Muskego (24-10) was another state semifinalist, was also co-champ in the Greater Metro Conference South Division and had only four seniors on its roster. Sophomore NOW All-Suburban pitcher Cole Borek (11-1. 1.97 ERA) will lead the Warriors into battle next season as will junior catcher Nick McCormack (.368, 23 RBI) and sophomore outfielder/pitcher Adam Schulz (.364)
Also looming not so far in the distance is 2007 champ West Bend West, who survived a "rebuilding" season with a fine 26-6 record, that included a tough loss to Arrowhead in the quarterfinals. The Spartans, who were runners-up to the junior-dominated Nicolet squad (28-6) in the North Shore, had just two seniors, but one of them was WBCA State Player of the Year Ryan Schilter (.514, 46 RBI, 4-0, 1.64 ERA).
Junior outfielder/pitcher Eric DuCharme (.430, 37 RBI) and sophomore pitcher/infielder Shane Hayes (.427, 28 RBI) will lead the way for the Spartans, who if they want to succeed next season, will first have to get by that aforementioned Nicolet bunch in the North Shore. The Knights tatooed West in a pair of games this season by a combined score of 30-3.
Those Knights, paced by NOW All-Suburban Coach of the Year Dick Sykes, who will pass the 500-career win mark next season, will be led by returning NOW All-Suburban selections outfielder Brian Huntsinger (also first-team all-state WBCA), pitcher/catcher Sam Kohnke (second-team all-state) and infielder Rob Mayer.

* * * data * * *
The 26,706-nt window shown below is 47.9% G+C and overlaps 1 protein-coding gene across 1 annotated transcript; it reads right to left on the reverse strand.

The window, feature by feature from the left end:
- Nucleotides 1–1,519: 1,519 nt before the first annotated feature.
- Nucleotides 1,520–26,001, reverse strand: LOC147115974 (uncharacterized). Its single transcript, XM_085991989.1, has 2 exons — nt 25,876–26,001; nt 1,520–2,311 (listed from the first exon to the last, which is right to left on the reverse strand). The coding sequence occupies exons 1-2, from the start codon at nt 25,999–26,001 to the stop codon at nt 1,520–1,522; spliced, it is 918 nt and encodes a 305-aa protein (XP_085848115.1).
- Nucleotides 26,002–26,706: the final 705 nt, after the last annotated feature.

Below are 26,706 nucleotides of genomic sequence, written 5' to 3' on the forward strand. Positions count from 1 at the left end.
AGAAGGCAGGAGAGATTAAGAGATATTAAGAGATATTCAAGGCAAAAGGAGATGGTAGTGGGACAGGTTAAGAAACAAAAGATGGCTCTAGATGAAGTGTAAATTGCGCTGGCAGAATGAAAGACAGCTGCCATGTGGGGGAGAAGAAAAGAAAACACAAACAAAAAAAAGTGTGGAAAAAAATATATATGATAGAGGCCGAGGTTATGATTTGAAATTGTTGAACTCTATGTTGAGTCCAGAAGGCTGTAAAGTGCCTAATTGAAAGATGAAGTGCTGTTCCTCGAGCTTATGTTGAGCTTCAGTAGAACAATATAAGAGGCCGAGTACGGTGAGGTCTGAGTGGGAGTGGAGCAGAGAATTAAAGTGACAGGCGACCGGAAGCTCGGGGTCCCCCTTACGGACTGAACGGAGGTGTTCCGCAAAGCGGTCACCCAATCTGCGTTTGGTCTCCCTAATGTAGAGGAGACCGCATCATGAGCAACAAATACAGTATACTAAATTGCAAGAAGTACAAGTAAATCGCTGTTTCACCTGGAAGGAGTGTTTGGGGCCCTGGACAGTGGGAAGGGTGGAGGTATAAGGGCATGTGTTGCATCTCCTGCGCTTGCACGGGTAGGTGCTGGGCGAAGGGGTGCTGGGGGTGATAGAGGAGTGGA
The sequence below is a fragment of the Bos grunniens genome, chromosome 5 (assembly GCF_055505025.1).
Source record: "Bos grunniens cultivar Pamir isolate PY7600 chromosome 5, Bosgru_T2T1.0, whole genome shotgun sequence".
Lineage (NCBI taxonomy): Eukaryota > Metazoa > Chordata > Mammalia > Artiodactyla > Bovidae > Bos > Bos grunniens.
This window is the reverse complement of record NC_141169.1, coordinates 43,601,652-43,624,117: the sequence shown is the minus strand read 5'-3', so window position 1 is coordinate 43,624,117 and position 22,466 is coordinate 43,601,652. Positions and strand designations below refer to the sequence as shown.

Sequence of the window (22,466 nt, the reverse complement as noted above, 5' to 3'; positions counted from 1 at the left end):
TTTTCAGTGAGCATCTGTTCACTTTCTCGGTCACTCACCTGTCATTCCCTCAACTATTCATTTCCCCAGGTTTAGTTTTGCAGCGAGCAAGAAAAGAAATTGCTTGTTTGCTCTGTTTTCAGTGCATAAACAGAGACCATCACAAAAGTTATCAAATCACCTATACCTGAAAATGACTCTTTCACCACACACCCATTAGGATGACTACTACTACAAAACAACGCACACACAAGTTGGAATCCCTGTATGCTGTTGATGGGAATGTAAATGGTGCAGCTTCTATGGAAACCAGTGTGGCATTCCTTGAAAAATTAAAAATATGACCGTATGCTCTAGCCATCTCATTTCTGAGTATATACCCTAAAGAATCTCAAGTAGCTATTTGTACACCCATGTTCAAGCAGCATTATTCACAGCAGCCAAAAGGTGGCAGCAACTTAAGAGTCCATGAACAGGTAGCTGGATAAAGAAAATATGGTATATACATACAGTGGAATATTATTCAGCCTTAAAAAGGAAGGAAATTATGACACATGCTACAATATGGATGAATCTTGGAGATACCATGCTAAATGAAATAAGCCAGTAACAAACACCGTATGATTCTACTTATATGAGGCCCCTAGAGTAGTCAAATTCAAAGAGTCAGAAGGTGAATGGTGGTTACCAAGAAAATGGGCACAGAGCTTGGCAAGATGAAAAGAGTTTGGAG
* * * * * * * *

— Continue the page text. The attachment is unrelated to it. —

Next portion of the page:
Sykes, who like Hughes and O'Driscoll, is a WBCA Hall of Famer, gets a lot of respect from his players and that'll count for a lot when the Knights try to go even further next summer.
"He knows a lot of baseball, so you really have to listen to him and be aware of what he expects in certain situations," Mayer said. "You mess up, he lets you know about it but then he moves past it quickly and praises you when you do something right."
West Salem (28-2) put up gaudy numbers out west, but was overmatched by Marquette in the state quarterfinals. That still didn't prevent sophomore second-team all-state catcher Tony Schultz from putting up some truly eye-popping numbers including a .632 batting average (43 of 68) and 34 RBI.
Other area teams that didn't make state but which will be factors next season, include Woodland Conference champ New Berlin West, which had 10 sophomores on its roster and Menomonee Falls, which won 29 games despite heavy graduation losses in the last two seasons. The Indians scared the heck out of Arrowhead in the sectionals and will return 10 juniors. Veteran coach Pat Hansen will also have the luxury of surveying the products of a stunningly talented freshmen bunch that went 24-0 this season.
So here's to the summer of 2010, with its American Legion ball up north and its tough as nails WIAA-sponsored brand based largely in the Milwaukee area. They can co-exist just fine, because there's just that much talent to go around.
Retired Hall of Fame coach Dick Huxtable certainly thinks so.
"Summer ball is better than spring," said Huxtable, who coached in both seasons. "Summer ball doesn't affect school as much and the weather is no comparison. You don't have competition for facilities and the better kids are playing in spring (non-school) leagues before you get them, so they come in ready to go."